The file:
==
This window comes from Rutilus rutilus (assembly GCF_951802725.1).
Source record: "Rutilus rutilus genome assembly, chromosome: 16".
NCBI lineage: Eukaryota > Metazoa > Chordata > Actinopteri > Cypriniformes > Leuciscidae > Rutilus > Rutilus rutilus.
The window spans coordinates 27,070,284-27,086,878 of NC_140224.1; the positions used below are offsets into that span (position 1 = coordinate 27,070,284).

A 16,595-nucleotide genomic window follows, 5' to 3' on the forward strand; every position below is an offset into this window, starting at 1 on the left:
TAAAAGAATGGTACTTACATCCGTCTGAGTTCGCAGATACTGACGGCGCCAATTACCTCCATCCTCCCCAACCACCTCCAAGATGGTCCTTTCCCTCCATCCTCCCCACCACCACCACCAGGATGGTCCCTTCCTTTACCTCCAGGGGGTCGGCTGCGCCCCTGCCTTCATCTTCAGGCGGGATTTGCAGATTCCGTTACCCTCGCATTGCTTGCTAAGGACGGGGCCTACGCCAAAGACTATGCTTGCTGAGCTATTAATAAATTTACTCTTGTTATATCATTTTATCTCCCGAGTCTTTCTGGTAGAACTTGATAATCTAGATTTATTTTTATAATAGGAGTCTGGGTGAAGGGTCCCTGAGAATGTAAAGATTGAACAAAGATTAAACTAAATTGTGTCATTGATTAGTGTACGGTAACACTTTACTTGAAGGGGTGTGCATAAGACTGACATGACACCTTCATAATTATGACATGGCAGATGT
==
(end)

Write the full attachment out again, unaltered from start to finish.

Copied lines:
This window comes from Rutilus rutilus (assembly GCF_951802725.1).
Source record: "Rutilus rutilus genome assembly, chromosome: 16".
NCBI lineage: Eukaryota > Metazoa > Chordata > Actinopteri > Cypriniformes > Leuciscidae > Rutilus > Rutilus rutilus.
The window spans coordinates 27,070,284-27,086,878 of NC_140224.1; the positions used below are offsets into that span (position 1 = coordinate 27,070,284).

A 16,595-nucleotide genomic window follows, 5' to 3' on the forward strand; every position below is an offset into this window, starting at 1 on the left:
TAAAAGAATGGTACTTACATCCGTCTGAGTTCGCAGATACTGACGGCGCCAATTACCTCCATCCTCCCCAACCACCTCCAAGATGGTCCTTTCCCTCCATCCTCCCCACCACCACCACCAGGATGGTCCCTTCCTTTACCTCCAGGGGGTCGGCTGCGCCCCTGCCTTCATCTTCAGGCGGGATTTGCAGATTCCGTTACCCTCGCATTGCTTGCTAAGGACGGGGCCTACGCCAAAGACTATGCTTGCTGAGCTATTAATAAATTTACTCTTGTTATATCATTTTATCTCCCGAGTCTTTCTGGTAGAACTTGATAATCTAGATTTATTTTTATAATAGGAGTCTGGGTGAAGGGTCCCTGAGAATGTAAAGATTGAACAAAGATTAAACTAAATTGTGTCATTGATTAGTGTACGGTAACACTTTACTTGAAGGGGTGTGCATAAGACTGACATGACACCTTCATAATTATGACATGGCAGATGT